By DAVID DUPONT BG Independent News Local theater lovers have not gotten their annual serving of open-air Shakespeare this summer. Beautiful Kids, the 20-year-old campus-based troupe, is on, what we hope, is a one-year hiatus. Lionface Productions has also been quiet. Now that community troupe is ready to roar, though they are going to do so indoors at Trinity United Methodist instead of on the Needle Park stage. (As much as I love outdoor Shakespeare, given the number of mosquitos I had to dodge on the short walk from my car to the church, this may be a blessing.) Lionface is staging “Party Bard: A Lionface Productions Shakespeare Shorts Festival” Thursday, July 27, Friday, July 28, and Saturday, July 29, at 8 p.m. at the church at 200 N. Summit St., Bowling Green. Tickets are $7 and $5 for students. In introducing the dress rehearsal Wednesday, Ryan Halfhill said the show was a way for the troupe to signal a return to the basics, Shakespeare and other classic plays. The four scenes presented within the hour-long show cover a gamut of the Bard’s work with two scenes from tragedies, one scene from a comedy, and one scene from a history play. All involve drinking or eating. The party starts with Halfhill playing the porter from “Macbeth.” After a long night of drinking, the porter takes his sweet time answering the door at Macbeth’s castle, imagining himself the gatekeeper of hell – quite appropriate given the murder that’s just occurred – and wonders what manner of sinner may be banging to get in. Then Halfhill’s drunken porter regales Macduff about the toll of drinking. “Lechery, sir, it provokes and unprovokes. It provokes the desire, but it takes away the performance.” A scene from “Othello” comes next. Here the carousing and subsequent brawling plays into the hands of Iago (Heather Hill) who is plotting the downfall of Othello, now consummating his marriage to Desdemona (Lynette Cooley) offstage. Iago provokes a fight among Cassio (Allie Levine), Montano (Angelica Cooley), and Rodrigo (Kathryn Gonda). Hill’s Iago remains distant and observant during the fight. This scene gives us a glimpse of what had been planned as an all-female production of “Othello” for last fall. The longest and most complex scene comes from “Henry IV, Part 1.” Prince Hal (Rin Moran) has set up his would-be mentor in debauchery Falstaff by robbing him of ill-gotten treasure….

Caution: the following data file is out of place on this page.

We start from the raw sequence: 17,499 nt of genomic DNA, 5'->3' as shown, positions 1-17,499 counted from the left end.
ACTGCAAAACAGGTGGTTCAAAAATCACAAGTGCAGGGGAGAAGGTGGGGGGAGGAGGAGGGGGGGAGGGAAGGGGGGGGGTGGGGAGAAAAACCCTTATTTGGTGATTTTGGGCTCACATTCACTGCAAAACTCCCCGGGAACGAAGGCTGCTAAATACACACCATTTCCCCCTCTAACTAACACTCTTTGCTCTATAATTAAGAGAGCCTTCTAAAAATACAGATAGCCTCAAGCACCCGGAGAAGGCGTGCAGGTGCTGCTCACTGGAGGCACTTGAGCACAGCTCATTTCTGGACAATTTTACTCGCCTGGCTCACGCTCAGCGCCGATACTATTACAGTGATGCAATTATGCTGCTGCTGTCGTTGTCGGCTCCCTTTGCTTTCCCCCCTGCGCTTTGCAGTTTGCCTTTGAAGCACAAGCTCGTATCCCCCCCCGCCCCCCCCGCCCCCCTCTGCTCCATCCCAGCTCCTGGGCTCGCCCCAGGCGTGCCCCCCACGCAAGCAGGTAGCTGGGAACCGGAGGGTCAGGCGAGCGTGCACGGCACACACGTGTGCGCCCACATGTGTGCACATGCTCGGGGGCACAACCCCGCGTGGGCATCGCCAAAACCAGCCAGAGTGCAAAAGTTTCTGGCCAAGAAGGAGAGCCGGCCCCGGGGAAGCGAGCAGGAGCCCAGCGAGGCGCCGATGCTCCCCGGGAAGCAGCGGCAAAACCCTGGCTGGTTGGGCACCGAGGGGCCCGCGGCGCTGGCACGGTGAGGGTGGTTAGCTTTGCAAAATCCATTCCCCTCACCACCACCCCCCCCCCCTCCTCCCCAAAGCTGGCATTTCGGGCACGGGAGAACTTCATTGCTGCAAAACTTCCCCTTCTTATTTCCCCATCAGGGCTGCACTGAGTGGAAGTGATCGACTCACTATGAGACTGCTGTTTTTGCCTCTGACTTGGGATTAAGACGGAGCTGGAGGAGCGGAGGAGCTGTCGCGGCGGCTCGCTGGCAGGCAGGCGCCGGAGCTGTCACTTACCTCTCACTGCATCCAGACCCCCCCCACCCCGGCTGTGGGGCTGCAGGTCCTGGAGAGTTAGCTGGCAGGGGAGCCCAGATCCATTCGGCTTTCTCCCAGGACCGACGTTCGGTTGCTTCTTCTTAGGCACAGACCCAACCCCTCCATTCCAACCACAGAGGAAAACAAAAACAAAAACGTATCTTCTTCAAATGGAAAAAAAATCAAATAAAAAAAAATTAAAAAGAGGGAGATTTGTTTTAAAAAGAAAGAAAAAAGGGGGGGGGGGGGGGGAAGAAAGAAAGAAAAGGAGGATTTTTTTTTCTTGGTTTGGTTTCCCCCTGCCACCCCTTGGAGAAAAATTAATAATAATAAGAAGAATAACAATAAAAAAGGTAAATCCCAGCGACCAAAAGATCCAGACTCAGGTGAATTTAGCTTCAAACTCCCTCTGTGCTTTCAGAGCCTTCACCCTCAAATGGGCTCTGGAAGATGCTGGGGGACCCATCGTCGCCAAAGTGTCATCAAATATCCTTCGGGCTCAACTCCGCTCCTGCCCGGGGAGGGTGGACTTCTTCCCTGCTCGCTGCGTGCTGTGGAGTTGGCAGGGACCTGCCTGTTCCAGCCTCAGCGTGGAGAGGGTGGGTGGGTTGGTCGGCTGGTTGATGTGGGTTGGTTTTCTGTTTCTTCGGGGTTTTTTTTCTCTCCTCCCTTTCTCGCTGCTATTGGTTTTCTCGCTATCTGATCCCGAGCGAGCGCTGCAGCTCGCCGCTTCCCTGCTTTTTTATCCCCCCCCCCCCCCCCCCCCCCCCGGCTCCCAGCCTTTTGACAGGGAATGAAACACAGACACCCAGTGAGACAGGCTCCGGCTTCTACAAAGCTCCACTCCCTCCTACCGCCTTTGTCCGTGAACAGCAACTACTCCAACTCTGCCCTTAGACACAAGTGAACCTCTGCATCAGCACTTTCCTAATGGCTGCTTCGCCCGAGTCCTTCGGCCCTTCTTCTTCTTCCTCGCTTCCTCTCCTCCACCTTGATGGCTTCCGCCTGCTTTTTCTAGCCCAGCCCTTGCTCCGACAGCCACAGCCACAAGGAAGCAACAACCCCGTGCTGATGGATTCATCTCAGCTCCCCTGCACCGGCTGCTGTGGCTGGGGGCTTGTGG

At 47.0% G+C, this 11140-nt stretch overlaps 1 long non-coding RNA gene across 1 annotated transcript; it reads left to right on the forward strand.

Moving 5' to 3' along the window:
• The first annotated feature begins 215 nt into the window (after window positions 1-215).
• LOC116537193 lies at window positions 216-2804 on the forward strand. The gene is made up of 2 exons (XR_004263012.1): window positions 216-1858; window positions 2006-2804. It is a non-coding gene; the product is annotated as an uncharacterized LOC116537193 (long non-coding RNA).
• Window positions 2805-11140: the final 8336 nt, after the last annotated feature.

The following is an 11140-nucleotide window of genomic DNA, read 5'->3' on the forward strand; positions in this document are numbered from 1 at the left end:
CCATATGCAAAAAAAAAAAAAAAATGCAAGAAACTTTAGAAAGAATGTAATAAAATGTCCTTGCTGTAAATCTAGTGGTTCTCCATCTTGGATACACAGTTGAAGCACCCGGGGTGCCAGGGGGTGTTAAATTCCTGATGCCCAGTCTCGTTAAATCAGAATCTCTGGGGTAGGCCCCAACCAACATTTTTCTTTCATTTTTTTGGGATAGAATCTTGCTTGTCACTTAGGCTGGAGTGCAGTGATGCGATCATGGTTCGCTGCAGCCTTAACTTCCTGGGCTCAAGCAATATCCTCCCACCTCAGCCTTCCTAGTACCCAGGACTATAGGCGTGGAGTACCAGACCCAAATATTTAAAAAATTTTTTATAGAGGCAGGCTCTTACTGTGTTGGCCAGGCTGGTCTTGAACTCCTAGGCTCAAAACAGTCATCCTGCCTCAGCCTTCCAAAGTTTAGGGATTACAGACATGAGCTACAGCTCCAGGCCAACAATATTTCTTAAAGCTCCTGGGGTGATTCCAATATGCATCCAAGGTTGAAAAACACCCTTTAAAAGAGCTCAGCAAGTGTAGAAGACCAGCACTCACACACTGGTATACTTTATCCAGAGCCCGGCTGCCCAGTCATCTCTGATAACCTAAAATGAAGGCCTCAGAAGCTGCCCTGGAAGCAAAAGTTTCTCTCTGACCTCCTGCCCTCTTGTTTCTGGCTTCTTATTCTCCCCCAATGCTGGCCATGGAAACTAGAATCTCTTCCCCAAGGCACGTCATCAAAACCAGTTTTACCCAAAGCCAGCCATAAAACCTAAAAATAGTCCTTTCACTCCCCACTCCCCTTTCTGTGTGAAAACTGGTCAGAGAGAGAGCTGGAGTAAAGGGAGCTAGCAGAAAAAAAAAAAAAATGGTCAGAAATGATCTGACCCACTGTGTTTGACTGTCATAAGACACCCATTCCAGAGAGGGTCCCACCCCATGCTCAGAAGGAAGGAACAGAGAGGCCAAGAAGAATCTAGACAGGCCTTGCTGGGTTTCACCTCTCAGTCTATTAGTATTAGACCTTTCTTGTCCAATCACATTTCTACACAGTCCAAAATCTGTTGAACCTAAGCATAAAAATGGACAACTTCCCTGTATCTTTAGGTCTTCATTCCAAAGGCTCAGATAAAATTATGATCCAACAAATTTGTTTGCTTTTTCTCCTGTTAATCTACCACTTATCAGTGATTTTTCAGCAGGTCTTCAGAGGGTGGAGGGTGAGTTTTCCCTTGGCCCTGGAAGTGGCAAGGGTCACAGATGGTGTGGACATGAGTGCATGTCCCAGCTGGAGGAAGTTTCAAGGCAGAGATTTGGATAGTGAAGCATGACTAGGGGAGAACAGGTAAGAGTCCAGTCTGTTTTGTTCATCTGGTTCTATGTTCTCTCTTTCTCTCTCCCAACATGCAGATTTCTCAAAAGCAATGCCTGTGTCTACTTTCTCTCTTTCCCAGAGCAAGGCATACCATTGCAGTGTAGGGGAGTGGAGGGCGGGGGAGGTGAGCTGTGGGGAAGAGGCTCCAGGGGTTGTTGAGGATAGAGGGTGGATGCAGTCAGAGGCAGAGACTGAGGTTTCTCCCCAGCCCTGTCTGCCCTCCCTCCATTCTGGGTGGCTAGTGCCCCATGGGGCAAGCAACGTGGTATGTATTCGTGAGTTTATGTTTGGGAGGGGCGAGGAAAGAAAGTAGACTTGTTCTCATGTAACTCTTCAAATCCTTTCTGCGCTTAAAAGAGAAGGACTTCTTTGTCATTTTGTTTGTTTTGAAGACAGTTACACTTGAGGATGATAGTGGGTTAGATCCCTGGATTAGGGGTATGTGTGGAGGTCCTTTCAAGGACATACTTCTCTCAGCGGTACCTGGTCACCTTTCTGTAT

Crime victims’ rights law in Ohio raises objections

By JAN LARSON McLAUGHLIN BG Independent News   In November, Ohioans will vote on Marsy’s Law – a ballot measure intended to strengthen victims’ rights in the state. On the surface, the law seems to offer reasonable protections to crime victims. But on Tuesday, when the Wood County Commissioners were asked to join other officials across the state supporting Marsy’s Law, they heard strong reservations about the law from Wood County Prosecuting Attorney Paul Dobson. Marsy’s Law is named after a California woman who was stalked and killed by her ex-boyfriend in the 1980s. A week after her murder, Marsy’s family was confronted in public by her ex-boyfriend, who had been released on bail without the family being notified. Marsy’s brother has made it a mission to get the victims’ rights law passed in states. So far, California, Illinois, South Dakota, North Dakota and Montana have adopted the law, according to Emily Hunter, who is the Northwest Ohio field director for the effort to pass Marsy’s Law in Ohio. The law, Hunter told the Wood County Commissioners, guarantees that victims of crimes are treated as well as the defendants. “This is making them equal to the rights of the accused,” she said. “Right now, we are seeing many victims re-victimized in the system.” Hunter said she herself is a survivor of sexual assault. “I’ve made it my mission to fight.” Marsy’s Law has been endorsed by several elected officials in the state, including the state attorney general, state auditor, several county prosecutors, the Buckeye State Sheriffs Association, mayors and county commissioners. On Tuesday, Hunter asked the Wood County commissioners to add their endorsement to the law. But Dobson, also at the table, cautioned the commissioners. He said in a “close and difficult” vote, the Ohio Prosecuting Attorneys Association decided to not support the law. It isn’t that he doesn’t support victims’ rights, Dobson said. “We feel that victims’ rights are very important,” he said. However, Marsy’s Law spells out the rights in the state constitution, “where they essentially can’t be changed.” Marsy’s Law for Ohio grants the following rights: The right to be treated with respect, fairness and dignity throughout the criminal justice process. The right to information about the rights and services available to crime victims. The right to notification in a timely manner of major proceedings and developments in the case. The right to be present at court…